Monitoring

  • Glycosylated hemoglobin (HbA1c) should be checked twice yearly in patients who are meeting treatment goal of <7.5% for patients aged under 18 years with type 1 diabetes and <7% for adult patients. It is recommended to check HbA1c every 3 months in patients whose therapy is being modified or who are not meeting the goal. In very old or very young patients and in those with a history of severe hypoglycemia or limited lifespan, the HbA1c goal can be less stringent.[1][47]

  • Check blood pressure at each visit and treat to a goal of <140/90 mmHg.[1] In older adults, treating to <130/70 mmHg is not recommended.

  • For patients who are not on statins, it is recommended to check a screening lipid profile (total cholesterol, low-density lipoprotein [LDL] cholesterol, high-density lipoprotein [HDL] cholesterol, and triglycerides) in adults with diabetes at the time of first diagnosis, at initial medical evaluation, and then every 5 years thereafter if aged under 40 years (annually may be indicated in some cases). Lifestyle modification should be recommended to all patients with diabetes to improve lipid profile. For patients with atherosclerotic cardiovascular disease, a high-intensity statin should be added to lifestyle therapy. For patients aged 40-75 years without additional atherosclerotic cardiovascular disease risk factors, the American Diabetes Association (ADA) recommends adding a moderate-intensity statin. For patients aged 40-75 years with additional atherosclerotic cardiovascular disease risk factors, the ADA recommends adding a high-intensity statin. Once a patient is taking a statin, LDL cholesterol levels should be assessed 4-12 weeks after initiation of statin therapy, after any change in dose, and on an individual basis (e.g., to monitor adherence and efficacy). If a patient is adherent to statin therapy but not responding, clinical judgment is recommended to determine the need for and timing of lipid panels.[1]

  • In the US, initial screening for retinopathy by an ophthalmologist is recommended within 5 years of initial diagnosis of diabetes, and every 2 years after that if no evidence of retinopathy. In the presence of abnormal findings, more frequent follow-up may be indicated (e.g., annually).[1] Recommendations differ in other countries; for example, in the UK, screening for retinopathy is offered at the time of diagnosis and annually to all patients over the age of 12 years.[139][140] Local guidance should be consulted.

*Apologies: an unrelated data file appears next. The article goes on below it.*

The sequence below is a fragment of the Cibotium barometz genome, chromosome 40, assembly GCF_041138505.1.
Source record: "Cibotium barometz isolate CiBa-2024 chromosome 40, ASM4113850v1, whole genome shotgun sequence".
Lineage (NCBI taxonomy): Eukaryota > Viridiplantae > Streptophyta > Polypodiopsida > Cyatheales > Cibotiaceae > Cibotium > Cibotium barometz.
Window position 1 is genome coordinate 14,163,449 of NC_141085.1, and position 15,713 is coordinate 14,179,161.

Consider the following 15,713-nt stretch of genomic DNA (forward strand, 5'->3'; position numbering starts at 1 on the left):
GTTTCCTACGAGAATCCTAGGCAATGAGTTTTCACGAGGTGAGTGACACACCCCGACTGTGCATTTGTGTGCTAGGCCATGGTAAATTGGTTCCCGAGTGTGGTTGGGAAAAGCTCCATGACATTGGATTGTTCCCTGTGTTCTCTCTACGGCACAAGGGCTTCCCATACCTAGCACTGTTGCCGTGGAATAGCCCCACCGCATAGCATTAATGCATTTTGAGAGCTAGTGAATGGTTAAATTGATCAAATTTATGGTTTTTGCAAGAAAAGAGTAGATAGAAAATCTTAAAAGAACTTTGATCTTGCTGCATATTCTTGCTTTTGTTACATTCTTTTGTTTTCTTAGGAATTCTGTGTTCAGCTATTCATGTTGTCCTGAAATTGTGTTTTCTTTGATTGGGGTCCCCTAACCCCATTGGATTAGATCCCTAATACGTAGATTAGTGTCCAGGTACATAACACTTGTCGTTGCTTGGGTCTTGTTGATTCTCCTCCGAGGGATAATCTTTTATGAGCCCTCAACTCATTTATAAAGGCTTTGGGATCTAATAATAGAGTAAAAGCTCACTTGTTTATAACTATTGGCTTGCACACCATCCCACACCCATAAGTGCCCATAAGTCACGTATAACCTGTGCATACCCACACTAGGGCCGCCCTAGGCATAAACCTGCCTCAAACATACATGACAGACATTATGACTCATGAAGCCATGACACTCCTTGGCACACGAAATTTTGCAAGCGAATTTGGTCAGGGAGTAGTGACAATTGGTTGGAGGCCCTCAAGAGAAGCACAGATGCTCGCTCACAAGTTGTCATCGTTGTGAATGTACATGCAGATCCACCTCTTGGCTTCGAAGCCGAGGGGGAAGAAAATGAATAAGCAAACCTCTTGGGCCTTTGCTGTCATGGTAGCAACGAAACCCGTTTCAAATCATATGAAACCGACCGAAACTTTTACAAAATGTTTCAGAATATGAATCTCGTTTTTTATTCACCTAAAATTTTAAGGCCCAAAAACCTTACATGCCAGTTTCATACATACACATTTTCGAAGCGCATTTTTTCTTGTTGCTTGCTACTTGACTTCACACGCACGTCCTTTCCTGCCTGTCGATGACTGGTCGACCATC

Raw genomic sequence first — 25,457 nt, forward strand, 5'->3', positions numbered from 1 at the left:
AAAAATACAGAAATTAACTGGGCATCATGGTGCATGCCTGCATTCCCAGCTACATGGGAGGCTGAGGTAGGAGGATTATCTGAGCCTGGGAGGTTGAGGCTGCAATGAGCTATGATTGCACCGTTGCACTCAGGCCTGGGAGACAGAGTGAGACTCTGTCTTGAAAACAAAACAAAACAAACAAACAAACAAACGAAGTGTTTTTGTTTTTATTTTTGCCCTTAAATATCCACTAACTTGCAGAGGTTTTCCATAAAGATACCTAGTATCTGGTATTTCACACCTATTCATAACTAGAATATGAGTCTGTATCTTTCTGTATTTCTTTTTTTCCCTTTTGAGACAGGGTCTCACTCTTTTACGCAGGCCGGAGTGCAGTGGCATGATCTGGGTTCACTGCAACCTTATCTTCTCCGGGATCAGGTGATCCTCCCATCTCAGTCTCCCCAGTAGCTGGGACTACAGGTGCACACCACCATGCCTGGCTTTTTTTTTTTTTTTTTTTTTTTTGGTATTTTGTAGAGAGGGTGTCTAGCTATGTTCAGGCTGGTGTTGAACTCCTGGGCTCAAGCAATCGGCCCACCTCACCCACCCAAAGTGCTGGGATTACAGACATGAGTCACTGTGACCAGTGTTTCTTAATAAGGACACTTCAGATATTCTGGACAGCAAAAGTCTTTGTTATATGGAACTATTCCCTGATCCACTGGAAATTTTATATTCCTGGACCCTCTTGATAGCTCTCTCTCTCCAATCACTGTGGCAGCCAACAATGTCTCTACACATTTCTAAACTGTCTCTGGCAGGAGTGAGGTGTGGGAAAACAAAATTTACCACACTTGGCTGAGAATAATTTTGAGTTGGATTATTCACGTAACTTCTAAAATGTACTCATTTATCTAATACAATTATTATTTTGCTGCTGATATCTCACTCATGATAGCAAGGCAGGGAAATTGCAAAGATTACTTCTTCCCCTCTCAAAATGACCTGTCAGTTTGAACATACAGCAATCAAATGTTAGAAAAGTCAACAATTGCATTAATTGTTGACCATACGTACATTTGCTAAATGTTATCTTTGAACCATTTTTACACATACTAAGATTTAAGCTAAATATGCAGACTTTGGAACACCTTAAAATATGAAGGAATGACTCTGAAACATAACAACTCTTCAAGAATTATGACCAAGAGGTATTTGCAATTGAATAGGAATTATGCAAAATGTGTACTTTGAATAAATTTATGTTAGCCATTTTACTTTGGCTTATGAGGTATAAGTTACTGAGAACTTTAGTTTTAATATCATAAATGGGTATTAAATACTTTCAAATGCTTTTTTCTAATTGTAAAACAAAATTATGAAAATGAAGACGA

• Yearly screening for increased urinary albumin excretion and serum creatinine to estimate glomerular filtration rate should be done in all patients who have had type 1 diabetes for 5 years or more.[1]

  • Screen yearly for distal symmetric polyneuropathy using pinprick sensation, temperature and vibration perception (with 128 Hz tuning fork), and 10 g monofilament pressure sensation at the distal plantar aspect of both great toes and ankle reflexes.

  • Symptoms of autonomic neuropathy can be assessed through history (exercise intolerance, constipation, diarrhea, gastroparesis, bladder or sexual dysfunction, hypoglycemic autonomic failure), and physical exam (resting tachycardia, orthostatic hypotension).[1]

  • Yearly dental exams are indicated in patients with and without teeth, to control periodontal disease, which both contributes to and exacerbates hyperglycemia.

  • Vaccines should be provided in accordance with age-specific guidelines for the general population, including those for influenza and pneumococcal pneumonia. Hepatitis B vaccine should be provided for unvaccinated adults with diabetes aged 19-59 years, and should be considered for unvaccinated adults with diabetes aged ≥60 years.[1]

  • Patients with autoimmune diabetes are more likely to have thyroid disease, celiac disease, and depression.[47] Physicians should have a low threshold for screening for these conditions.

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